See a Brighter World
Mapping the seafloor with lasers provides the most accurate picture of what lies beneath our hulls.
I entered the tidal strait with apprehension. It was always busy and seemed to have no slack tide—it just ripped like hell in either direction. I handled both with confidence; it was what lie beneath the surface that unnerved me.
The wrecks on New Jersey’s Shrewsbury River are charted, some with the dreaded, slanted symbol of a half-hull that designates Position Approximate. Storms, high winds and strong tides would move the lost craft just about every season.
The wrecks keep salvage operators busy. I once watched as a man prepped a damaged convertible for towing. I waved hello and as I motored off, he pointed off his stern. “That wreck sent my kids to college,” I remember him saying.
We hope to avoid catastrophe by updating our paper charts and utilizing today’s advanced electronics suites—they’re light-years ahead of models from just a decade back, with a wealth of functions, crystal-clear displays and the ease of use of an iPhone. The next step in mapping promises to blow these out of the water.
LiDAR is an acronym for light detection and ranging and it doesn’t use sound (sonar) or radio (radar) waves to detect its surroundings, but light—coherent light in the form of a laser—to get an exact depiction of the sea floor’s characteristics. For bathymetric (what’s used to map waterways) LiDAR, four chief pieces of hardware are involved: A laser scanner, a specialized GPS receiver, an IMU that gives roll, pitch and yaw of the aircraft they’re deployed from and a sensor to read the returning signal.
NOAA’s website on LiDAR is encyclopedic and technical, so I reached out to Alexandra “Xan” Fredericks, cartographer for the United States Geological Survey (USGS). Xan tells me the laser’s wavelength is unique to bathymetry. “We use a 532 nanometer blue-green wavelength. In the coastal zone ... chlorophyll actually absorbs more of the blue light, so the blue-green has a better chance for penetration.”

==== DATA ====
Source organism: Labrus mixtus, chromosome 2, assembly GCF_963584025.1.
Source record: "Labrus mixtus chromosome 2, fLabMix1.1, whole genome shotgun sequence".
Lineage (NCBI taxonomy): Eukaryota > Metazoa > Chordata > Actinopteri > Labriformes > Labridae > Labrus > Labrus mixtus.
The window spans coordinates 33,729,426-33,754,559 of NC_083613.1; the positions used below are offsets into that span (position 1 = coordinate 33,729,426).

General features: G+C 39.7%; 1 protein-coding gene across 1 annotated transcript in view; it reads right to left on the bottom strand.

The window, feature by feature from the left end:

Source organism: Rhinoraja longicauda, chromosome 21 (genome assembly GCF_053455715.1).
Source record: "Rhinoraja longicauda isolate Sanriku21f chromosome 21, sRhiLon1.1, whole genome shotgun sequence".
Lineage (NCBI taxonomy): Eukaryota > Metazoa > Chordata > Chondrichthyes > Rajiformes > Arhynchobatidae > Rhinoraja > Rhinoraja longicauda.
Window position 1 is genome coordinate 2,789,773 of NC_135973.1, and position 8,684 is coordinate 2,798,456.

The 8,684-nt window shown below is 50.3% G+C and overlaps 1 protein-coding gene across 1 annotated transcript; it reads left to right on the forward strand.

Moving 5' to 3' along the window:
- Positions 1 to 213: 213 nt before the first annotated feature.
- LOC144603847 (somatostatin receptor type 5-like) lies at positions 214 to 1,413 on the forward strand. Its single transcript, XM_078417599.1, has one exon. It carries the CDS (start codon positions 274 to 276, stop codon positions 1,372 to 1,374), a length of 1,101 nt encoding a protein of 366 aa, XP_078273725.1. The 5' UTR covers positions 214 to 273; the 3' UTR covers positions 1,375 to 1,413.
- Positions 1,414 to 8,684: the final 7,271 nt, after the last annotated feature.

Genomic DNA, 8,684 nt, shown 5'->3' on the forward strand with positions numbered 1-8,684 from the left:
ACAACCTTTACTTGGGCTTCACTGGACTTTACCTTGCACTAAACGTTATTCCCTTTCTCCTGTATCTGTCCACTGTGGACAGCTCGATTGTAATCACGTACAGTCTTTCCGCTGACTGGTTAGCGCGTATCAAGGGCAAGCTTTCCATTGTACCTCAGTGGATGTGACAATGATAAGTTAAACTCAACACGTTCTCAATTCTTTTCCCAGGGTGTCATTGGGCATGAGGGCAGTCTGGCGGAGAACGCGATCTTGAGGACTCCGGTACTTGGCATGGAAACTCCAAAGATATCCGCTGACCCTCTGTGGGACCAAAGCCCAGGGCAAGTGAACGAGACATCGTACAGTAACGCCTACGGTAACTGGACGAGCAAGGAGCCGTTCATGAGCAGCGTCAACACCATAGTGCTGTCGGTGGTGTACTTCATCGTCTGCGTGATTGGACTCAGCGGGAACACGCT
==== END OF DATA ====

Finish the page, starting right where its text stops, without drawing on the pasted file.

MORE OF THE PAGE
In a nutshell, the laser is pointed at a targeted area and then reflected back by any surface it encounters. The laser ranges are then combined with GPS and a wealth of other precise calibration data to produce a point cloud. With baked-in latitude, longitude and height and colors to differentiate bottom characteristics, the result is a richly detailed 3D rendering of what lies beneath your hull.
LiDAR is not a panacea, as water depth, sun angle and surface conditions can all weaken the laser’s effectiveness. Bottom reflectance and water clarity are two chief factors in its success: LiDAR works best in clear water with a bright, sandy bottom, and turbidity renders it ineffective. It can also be tricky to determine where the water surface actually is.
But it’s got the tide—via big government—on its side. Xan is also a LiDAR Coordinator for the USGS Coastal Marine Hazards and Resources Program, an interagency group made up of no less than eight agencies (including NOAA and the U.S. Army Corps of Engineers) with the common goal of facilitating efforts and improving bathymetric LiDAR methods. “We work really hard to coordinate our efforts and ensure collaboration where and when possible,” she explains.
Citizen science can also do its part. Earlier this year, NOAA announced the launch of its crowdsourced bathymetry database. Mariners can contribute bathymetric data via Rose Point Navigation software; it can determine if an area needs re-mapping or be used to ID navigational hazards, allowing NOAA to issue a Notice to Mariners often within 24 hours.
I’m reminded of a comment made to me by a custom boatbuilder, speaking of a lobsterman client. “That guy can see underwater,” he said, as the mariner could describe the bottom characteristics of dozens of locations. LiDAR could allow all of us to do just that.